Operation Watchtower: Cigars, Whiskey & War On Guadalcanal

August 7, 1942, the men of the United States Military were sent into combat on the first major amphibious operation of the Second World War. Their goal was to halt Japanese expansion in the South Pacific and capture the Island of Guadalcanal. The Imperial Japanese Navy and Army utilized part of the Solomon Island chain to create airfields to launch further operations. The allies worried that this airfield at Guadalcanal would put Australia in danger of being bombarded and invaded. 

The battle of Guadalcanal would shock much of the western world when stories of the brutal war in the Pacific returned home. The 1st Marine Division conducted an amphibious assault on the Solomon Islands. After two and a half months of fighting in the thick jungles, the Marines were tired, running low on supplies and morale as the onslaught of the IJA and IJN forces continued to harass them by bringing more and more reinforcements on the Island. The bombings against the Marines were relentless as the Navy had to pull back their forces, leaving the Marines surrounded.  

October would see their fate change as the Navy returned and battled the Japanese fleet pushing them back and allowing the Army and much-needed supplies to arrive to the exhausted Marines. Robert Leckie, one of the Marines of 2nd Battalion, 1st Marine Regiment, 1st Marine Division and author of several books about the Second World War, describes his experience in his memoirs Helmet for My Pillow. 

Some of the officers and enlisted had become disgruntled that supplies were moving extremely slow to those who needed it most on the front lines. Private First Class Leckie and his squad mate were ordered to go out and tactically acquire, also known as “steal,” the supplies from the rear echelon units. The grunts fighting at the front were upset, knowing that the non-combat troops in the rear, which did not have to fight at the front, were enjoying the fresh supplies arriving on the Island while they continued to suffer.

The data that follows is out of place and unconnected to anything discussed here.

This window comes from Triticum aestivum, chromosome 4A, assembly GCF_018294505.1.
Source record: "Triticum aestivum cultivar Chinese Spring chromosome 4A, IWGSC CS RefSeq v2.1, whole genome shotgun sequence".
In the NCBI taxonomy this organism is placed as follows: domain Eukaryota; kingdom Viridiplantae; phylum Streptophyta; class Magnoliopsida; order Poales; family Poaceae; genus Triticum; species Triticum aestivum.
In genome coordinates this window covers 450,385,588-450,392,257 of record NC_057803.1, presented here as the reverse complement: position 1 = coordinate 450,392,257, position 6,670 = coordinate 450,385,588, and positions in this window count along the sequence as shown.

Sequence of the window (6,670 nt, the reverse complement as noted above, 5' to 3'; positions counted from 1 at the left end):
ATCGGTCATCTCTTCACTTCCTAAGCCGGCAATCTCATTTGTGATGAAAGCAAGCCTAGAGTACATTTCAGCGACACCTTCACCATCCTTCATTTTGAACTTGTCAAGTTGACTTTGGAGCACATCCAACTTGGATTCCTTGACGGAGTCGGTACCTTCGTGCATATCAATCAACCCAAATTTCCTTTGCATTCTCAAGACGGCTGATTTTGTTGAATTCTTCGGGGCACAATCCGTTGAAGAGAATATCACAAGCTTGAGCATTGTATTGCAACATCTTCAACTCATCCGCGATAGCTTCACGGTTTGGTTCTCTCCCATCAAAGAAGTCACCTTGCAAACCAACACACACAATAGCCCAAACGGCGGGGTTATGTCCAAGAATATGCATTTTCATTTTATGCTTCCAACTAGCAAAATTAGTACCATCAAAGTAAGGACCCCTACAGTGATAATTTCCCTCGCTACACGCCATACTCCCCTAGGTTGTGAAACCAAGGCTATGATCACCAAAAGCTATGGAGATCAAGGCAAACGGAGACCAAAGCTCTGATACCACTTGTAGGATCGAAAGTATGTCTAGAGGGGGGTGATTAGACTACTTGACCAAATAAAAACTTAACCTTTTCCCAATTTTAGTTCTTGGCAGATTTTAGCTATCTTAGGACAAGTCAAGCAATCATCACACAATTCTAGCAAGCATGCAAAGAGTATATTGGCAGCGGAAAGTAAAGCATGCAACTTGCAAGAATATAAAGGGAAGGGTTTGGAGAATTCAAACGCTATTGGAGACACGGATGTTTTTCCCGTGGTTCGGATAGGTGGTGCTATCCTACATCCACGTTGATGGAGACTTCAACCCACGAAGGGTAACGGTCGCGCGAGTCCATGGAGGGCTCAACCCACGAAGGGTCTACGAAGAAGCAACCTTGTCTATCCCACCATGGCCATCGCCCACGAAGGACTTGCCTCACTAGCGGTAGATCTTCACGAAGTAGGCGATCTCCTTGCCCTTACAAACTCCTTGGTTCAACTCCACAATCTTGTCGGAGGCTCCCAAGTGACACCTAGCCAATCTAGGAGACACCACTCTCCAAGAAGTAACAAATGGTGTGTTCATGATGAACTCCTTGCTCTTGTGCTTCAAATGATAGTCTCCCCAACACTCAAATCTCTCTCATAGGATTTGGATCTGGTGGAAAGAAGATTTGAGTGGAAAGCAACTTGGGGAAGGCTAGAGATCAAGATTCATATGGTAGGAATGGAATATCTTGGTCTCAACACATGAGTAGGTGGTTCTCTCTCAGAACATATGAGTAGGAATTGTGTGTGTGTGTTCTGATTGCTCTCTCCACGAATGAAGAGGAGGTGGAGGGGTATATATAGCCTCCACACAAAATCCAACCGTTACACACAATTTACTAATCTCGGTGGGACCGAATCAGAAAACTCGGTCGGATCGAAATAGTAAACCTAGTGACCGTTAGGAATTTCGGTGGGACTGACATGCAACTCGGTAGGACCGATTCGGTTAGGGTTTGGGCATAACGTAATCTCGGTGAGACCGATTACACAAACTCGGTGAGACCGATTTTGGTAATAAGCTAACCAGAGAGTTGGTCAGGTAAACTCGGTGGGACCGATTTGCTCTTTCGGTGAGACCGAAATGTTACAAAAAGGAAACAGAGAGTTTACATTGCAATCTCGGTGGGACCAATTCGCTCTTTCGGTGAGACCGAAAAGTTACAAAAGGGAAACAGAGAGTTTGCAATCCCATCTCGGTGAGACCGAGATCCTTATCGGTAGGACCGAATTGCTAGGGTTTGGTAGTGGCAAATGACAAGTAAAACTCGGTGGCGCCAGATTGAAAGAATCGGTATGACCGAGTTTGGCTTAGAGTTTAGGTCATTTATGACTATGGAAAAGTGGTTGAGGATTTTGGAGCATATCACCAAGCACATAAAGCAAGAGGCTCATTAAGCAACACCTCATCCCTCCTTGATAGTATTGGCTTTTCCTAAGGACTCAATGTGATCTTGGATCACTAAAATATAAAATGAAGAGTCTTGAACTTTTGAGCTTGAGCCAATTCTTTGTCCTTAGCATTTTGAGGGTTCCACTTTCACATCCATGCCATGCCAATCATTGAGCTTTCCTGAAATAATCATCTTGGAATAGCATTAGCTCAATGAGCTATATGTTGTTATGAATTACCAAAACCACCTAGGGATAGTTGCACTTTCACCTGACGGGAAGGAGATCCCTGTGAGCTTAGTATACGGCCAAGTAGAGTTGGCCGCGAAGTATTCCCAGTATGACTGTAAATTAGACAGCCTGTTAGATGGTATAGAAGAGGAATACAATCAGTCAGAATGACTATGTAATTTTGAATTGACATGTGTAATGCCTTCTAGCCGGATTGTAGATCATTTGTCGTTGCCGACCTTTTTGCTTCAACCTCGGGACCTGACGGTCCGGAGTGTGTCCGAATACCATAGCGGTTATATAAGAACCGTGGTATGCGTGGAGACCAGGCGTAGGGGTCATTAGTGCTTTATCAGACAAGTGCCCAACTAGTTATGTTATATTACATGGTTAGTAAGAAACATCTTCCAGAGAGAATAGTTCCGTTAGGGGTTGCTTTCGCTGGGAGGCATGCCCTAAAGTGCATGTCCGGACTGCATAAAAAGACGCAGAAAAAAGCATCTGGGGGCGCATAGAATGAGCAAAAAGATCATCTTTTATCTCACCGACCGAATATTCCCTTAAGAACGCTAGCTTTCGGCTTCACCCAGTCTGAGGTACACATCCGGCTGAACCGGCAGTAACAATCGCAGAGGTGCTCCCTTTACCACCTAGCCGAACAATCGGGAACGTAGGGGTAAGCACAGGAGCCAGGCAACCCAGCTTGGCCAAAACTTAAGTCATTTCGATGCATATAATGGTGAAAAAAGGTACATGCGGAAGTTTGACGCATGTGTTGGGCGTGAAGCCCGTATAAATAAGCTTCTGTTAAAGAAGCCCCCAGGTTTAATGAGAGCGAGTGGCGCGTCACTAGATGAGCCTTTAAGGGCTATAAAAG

They had found a Post Exchange “store” brought ashore by the 8th Marine Regiment. They formulated a plan to liberate these supplies from their sister regiment, which two sentries guarded. PFC Leckie would stealthily crawl behind the tent through the jungle. In fifteen minutes, his buddy would come out of the jungle to talk and distract the sentries. Once he heard this, he would enter the tent and use the empty combat packs to stuff supplies in for his brethren. Marines were looking for baked beans, Vienna sausages, canned fruit, candy bars, Peaches, and the famous and coveted Spam.

PFC Leckie found cigarette cartons, something that was not in short supply for the troops already, and searched for more appealing treasures. He found cookies and started to stuff the packs full of them. He filled an entire pack of cookies and sweets, but he continued until his eyes were in disbelief at what he saw. Five boxes of cigars like gold shimmered in the light, dancing through the hole he had cut into the tent. “If cookies were worth their weight in gold on Guadalcanal, then cigars were worth theirs in platinum. In value, cigars could only be surpassed by whiskey, and there was no whiskey on Guadalcanal, nor had there been cigars till now” (Leckie, 170).